Carl’s Jr.® announced that customers supporting an in-store restaurant fundraising program in May 2006 donated more than $300,00 for breast cancer awareness and support. A portion of the funds were presented during an annual franchise conference event on Wednesday in Chicago and accepted by Janelle Hail, founder of the National Breast Cancer Foundation (NBCF). This is the second year that Carl’s Jr. franchise restaurants have conducted the in-store donation program, and the first that company-operated restaurants joined in to support the cause.
During the month-long “Pink Star” charity promotion in May of this year, Carl’s Jr. restaurant guests at nearly 1,000 locations across the western U.S. were encouraged to donate $1 to breast cancer when placing their order at the register. As a thank-you for the donation, these guests received a personalized pink Happy Star(TM) to put on display in the lobby and a coupon redeemable for a free beverage on a future visit. Funds raised during a golf tournament event in the same month bolstered the cause.
“We at Carl’s Jr. are proud of our commitment to community involvement, and are pleased to see that commitment benefit others through this year’s Pink Star breast cancer donation program,” said president and chief executive officer Andrew F. Puzder. “Together with our franchise community, it was the goal to raise more than $300,000 for the cause, and our customers came through. We are humbled by the gesture of support and thrilled to present these funds to aid in promoting awareness and the early detection of breast cancer.”
The NBCF is a not-for-profit organization committed to saving lives through increasing awareness of breast cancer through education, and by providing mammograms to women in need. “The National Breast Cancer Foundation is grateful and thankful for the support of CKE Restaurants, Inc. and the generosity of its Carl’s Jr. customers. We are amazed at the size of the gift. There will be women alive this time next year because of these efforts,” said Janelle Hail, NBCF founder.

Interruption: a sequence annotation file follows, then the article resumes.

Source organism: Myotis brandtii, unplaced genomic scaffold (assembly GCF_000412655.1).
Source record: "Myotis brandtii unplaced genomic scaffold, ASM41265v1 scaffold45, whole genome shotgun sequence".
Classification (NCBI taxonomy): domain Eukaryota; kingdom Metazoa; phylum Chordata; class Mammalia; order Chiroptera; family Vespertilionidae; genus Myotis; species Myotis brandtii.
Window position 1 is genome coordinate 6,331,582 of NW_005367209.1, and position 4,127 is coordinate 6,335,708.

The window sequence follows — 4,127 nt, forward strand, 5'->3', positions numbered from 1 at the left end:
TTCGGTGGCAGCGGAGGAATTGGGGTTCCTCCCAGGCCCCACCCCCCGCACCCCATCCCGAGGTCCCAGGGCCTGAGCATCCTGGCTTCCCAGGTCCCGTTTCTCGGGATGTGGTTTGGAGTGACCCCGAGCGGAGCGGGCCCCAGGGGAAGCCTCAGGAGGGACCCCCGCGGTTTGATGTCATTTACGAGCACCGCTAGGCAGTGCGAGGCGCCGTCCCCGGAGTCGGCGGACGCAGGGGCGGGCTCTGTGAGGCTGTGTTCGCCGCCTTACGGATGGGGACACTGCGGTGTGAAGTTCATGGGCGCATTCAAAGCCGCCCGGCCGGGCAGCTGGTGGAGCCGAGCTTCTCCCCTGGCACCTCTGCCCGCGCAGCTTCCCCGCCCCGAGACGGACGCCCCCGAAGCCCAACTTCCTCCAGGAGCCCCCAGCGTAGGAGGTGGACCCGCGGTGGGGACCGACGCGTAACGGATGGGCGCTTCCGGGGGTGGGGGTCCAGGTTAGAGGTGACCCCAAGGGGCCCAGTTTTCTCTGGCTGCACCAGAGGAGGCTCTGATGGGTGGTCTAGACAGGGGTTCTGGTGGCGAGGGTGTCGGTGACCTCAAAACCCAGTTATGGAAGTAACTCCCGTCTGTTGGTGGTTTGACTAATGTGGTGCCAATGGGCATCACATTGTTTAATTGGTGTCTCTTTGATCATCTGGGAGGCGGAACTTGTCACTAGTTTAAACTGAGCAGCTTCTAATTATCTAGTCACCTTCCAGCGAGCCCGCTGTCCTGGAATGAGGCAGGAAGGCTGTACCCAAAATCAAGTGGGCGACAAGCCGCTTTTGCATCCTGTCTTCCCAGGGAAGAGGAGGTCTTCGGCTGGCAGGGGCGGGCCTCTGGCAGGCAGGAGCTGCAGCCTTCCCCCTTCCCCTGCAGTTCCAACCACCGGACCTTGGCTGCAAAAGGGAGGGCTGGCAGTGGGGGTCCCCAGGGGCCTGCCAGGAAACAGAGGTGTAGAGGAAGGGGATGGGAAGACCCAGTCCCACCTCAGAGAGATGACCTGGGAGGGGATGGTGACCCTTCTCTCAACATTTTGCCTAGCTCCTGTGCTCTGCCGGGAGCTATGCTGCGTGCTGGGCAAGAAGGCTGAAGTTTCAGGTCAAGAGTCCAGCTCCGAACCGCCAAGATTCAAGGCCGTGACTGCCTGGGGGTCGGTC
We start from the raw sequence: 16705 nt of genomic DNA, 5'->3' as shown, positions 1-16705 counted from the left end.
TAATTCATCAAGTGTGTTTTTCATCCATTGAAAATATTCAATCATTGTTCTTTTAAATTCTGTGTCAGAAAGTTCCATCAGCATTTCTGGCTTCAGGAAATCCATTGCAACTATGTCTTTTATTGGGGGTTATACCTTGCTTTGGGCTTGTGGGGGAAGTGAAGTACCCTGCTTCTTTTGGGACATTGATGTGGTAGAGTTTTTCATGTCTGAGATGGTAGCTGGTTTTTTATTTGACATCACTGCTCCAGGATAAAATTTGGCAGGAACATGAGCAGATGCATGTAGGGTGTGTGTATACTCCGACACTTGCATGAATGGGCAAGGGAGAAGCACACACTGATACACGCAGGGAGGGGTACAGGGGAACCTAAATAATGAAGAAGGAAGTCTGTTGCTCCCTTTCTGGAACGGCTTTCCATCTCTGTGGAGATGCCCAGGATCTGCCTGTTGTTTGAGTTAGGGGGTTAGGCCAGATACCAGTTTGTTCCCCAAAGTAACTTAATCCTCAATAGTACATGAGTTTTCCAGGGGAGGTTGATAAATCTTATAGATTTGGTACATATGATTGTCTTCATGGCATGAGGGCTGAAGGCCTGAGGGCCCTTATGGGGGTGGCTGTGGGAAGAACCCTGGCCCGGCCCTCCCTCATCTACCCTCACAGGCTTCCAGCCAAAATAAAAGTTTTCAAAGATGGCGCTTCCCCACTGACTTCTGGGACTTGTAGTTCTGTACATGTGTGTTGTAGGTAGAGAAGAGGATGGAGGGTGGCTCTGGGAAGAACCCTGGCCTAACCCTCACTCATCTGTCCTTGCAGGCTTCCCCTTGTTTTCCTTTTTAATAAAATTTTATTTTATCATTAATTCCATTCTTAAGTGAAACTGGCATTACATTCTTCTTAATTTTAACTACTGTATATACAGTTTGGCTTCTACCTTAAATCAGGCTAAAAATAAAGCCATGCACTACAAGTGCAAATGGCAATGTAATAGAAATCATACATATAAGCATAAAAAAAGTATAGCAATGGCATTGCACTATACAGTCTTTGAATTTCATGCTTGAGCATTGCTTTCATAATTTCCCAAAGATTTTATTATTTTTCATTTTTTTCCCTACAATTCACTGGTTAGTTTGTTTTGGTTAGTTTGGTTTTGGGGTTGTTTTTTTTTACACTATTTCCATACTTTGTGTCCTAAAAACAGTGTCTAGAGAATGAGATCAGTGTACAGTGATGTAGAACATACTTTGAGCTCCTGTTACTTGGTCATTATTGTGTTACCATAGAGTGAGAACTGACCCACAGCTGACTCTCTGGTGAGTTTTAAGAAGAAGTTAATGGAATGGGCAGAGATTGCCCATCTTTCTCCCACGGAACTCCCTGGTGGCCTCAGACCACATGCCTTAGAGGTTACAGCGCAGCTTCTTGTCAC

According to the NBCF, more than 200,000 women in America will be diagnosed with breast cancer this year–and one fifth of those will die from the disease. One woman in eight has or will develop breast cancer in her lifetime. In addition, more than 1,000 men will be diagnosed with breast cancer this year; the disease will claim nearly half diagnosed. If detected early, the five-year survival rate exceeds 95 percent. Mammograms are among the best early-detection methods, yet 13 million American women over the age of 40 have never had a mammogram. For more information about the disease, early detection, and ways you can help, visit the NBCF Web site at www.nationalbreastcancer.org.